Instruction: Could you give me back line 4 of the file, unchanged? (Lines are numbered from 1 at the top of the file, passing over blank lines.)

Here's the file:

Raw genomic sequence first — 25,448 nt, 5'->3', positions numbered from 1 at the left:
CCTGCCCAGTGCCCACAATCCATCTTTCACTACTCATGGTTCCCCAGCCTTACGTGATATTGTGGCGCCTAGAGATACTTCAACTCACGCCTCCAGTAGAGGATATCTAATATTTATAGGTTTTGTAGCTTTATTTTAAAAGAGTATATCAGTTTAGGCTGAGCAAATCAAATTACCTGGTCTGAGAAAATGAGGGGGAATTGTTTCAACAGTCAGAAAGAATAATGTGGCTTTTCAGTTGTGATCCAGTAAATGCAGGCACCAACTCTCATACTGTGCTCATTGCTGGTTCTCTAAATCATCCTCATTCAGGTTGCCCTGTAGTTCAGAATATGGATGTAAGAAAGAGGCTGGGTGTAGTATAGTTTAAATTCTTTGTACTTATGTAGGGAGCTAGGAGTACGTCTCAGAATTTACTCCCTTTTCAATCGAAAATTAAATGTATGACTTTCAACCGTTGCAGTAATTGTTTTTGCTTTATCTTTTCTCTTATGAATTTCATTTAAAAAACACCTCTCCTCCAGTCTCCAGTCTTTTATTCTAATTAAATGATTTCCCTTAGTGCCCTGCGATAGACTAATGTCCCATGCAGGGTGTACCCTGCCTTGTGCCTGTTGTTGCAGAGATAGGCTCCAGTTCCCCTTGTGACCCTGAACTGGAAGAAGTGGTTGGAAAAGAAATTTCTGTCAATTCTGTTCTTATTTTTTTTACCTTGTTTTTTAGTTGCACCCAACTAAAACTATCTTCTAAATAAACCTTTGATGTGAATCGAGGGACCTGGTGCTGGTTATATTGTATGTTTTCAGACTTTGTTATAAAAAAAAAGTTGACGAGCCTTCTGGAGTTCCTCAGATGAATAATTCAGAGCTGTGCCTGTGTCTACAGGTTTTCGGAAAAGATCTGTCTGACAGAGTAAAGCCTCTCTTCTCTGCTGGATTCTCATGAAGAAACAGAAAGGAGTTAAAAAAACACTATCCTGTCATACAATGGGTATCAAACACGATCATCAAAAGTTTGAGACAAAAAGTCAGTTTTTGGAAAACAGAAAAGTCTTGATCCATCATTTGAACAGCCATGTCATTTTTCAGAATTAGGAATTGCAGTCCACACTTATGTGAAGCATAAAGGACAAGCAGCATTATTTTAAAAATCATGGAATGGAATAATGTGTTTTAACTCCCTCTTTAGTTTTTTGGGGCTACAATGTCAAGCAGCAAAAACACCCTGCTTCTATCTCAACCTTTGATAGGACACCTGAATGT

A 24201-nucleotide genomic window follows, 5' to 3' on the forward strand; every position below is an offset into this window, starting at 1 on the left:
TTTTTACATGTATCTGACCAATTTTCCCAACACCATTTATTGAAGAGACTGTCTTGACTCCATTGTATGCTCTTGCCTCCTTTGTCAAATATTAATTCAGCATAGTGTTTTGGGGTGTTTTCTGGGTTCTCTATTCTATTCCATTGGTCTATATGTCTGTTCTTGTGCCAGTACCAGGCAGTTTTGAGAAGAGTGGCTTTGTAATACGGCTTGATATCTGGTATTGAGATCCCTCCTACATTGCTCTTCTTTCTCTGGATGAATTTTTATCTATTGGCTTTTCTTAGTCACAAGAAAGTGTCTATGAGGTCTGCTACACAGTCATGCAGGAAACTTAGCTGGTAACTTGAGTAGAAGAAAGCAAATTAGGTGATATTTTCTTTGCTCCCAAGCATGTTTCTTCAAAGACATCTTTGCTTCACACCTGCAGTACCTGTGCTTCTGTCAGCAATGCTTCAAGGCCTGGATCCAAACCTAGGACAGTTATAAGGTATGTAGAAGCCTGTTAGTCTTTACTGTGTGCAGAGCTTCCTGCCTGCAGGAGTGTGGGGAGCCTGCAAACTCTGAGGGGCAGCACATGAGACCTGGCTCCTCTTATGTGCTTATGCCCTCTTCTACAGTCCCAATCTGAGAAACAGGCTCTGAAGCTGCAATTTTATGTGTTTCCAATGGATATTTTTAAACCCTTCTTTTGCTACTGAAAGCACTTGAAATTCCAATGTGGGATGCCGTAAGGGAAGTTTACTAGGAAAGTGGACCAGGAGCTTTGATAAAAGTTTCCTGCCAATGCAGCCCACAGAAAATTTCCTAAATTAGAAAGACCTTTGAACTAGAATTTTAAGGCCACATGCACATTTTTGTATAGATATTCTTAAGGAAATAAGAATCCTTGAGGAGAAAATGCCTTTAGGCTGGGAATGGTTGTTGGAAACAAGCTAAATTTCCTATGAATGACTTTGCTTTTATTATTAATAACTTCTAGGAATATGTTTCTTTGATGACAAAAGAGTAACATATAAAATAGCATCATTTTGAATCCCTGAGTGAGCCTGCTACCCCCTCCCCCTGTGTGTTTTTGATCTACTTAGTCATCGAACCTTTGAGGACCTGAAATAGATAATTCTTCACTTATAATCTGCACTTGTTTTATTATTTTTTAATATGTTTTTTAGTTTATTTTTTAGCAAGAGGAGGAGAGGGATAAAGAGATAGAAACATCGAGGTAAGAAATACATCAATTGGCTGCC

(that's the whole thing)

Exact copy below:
TTTTTACATGTATCTGACCAATTTTCCCAACACCATTTATTGAAGAGACTGTCTTGACTCCATTGTATGCTCTTGCCTCCTTTGTCAAATATTAATTCAGCATAGTGTTTTGGGGTGTTTTCTGGGTTCTCTATTCTATTCCATTGGTCTATATGTCTGTTCTTGTGCCAGTACCAGGCAGTTTTGAGAAGAGTGGCTTTGTAATACGGCTTGATATCTGGTATTGAGATCCCTCCTACATTGCTCTTCTTTCTCTGGATGAATTTTTATCTATTGGCTTTTCTTAGTCACAAGAAAGTGTCTATGAGGTCTGCTACACAGTCATGCAGGAAACTTAGCTGGTAACTTGAGTAGAAGAAAGCAAATTAGGTGATATTTTCTTTGCTCCCAAGCATGTTTCTTCAAAGACATCTTTGCTTCACACCTGCAGTACCTGTGCTTCTGTCAGCAATGCTTCAAGGCCTGGATCCAAACCTAGGACAGTTATAAGGTATGTAGAAGCCTGTTAGTCTTTACTGTGTGCAGAGCTTCCTGCCTGCAGGAGTGTGGGGAGCCTGCAAACTCTGAGGGGCAGCACATGAGACCTGGCTCCTCTTATGTGCTTATGCCCTCTTCTACAGTCCCAATCTGAGAAACAGGCTCTGAAGCTGCAATTTTATGTGTTTCCAATGGATATTTTTAAACCCTTCTTTTGCTACTGAAAGCACTTGAAATTCCAATGTGGGATGCCGTAAGGGAAGTTTACTAGGAAAGTGGACCAGGAGCTTTGATAAAAGTTTCCTGCCAATGCAGCCCACAGAAAATTTCCTAAATTAGAAAGACCTTTGAACTAGAATTTTAAGGCCACATGCACATTTTTGTATAGATATTCTTAAGGAAATAAGAATCCTTGAGGAGAAAATGCCTTTAGGCTGGGAATGGTTGTTGGAAACAAGCTAAATTTCCTATGAATGACTTTGCTTTTATTATTAATAACTTCTAGGAATATGTTTCTTTGATGACAAAAGAGTAACATATAAAATAGCATCATTTTGAATCCCTGAGTGAGCCTGCTACCCCCTCCCCCTGTGTGTTTTTGATCTACTTAGTCATCGAACCTTTGAGGACCTGAAATAGATAATTCTTCACTTATAATCTGCACTTGTTTTATTATTTTTTAATATGTTTTTTAGTTTATTTTTTAGCAAGAGGAGGAGAGGGATAAAGAGATAGAAACATCGAGGTAAGAAATACATCAATTGGCTGCC